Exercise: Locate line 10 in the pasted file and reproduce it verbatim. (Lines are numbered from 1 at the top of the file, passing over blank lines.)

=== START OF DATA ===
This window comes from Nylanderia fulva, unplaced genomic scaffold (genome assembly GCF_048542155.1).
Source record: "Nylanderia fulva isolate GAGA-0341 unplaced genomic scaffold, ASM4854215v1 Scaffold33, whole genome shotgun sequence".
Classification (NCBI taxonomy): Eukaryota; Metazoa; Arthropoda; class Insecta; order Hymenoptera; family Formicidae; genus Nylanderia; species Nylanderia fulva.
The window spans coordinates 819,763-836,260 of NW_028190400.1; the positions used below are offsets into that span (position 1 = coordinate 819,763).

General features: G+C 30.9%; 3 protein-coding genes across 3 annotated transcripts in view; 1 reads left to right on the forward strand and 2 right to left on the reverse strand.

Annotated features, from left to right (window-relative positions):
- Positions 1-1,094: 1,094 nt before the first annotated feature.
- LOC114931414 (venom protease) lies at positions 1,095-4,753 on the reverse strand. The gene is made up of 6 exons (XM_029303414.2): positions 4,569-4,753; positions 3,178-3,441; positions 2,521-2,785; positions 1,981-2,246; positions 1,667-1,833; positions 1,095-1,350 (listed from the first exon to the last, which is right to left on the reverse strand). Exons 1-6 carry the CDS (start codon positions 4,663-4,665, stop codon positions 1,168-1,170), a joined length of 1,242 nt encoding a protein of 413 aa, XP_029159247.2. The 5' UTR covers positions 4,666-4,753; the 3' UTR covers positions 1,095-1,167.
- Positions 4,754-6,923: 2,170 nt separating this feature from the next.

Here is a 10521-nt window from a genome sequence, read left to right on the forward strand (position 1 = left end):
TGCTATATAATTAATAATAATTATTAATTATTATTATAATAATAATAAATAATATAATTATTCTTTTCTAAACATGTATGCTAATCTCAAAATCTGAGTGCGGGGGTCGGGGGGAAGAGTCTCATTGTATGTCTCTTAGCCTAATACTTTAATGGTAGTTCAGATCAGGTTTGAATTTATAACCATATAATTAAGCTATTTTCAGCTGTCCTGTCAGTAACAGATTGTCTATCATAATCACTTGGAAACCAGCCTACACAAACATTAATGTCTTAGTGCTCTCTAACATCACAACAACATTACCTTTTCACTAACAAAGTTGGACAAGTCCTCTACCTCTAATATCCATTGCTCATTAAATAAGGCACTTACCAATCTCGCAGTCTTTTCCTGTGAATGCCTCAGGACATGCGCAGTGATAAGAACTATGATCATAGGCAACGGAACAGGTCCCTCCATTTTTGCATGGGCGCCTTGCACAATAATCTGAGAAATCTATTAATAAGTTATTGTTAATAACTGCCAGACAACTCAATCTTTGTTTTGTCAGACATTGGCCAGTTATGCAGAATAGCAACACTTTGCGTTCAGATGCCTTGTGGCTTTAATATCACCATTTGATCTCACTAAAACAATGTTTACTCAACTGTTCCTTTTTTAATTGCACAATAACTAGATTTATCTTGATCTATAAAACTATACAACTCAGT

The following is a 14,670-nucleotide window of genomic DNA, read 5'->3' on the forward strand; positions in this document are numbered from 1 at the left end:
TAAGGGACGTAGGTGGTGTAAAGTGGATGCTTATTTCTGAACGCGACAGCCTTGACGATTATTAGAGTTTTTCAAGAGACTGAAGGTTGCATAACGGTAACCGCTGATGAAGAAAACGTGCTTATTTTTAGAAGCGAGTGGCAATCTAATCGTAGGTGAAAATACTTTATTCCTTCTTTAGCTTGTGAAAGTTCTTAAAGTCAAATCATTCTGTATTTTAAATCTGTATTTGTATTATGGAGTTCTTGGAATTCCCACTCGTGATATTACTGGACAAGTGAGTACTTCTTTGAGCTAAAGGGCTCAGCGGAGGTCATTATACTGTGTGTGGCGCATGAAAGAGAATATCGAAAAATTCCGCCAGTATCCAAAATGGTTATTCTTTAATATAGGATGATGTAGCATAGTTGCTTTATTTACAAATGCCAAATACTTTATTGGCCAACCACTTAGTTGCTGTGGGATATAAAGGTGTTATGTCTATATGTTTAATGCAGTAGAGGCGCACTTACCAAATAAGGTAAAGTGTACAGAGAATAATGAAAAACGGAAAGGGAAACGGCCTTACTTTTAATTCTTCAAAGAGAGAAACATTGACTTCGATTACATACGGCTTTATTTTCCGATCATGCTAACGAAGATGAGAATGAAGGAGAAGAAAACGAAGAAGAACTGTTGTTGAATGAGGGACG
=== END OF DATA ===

Here is a 10521-nt window from a genome sequence, read left to right on the forward strand (position 1 = left end):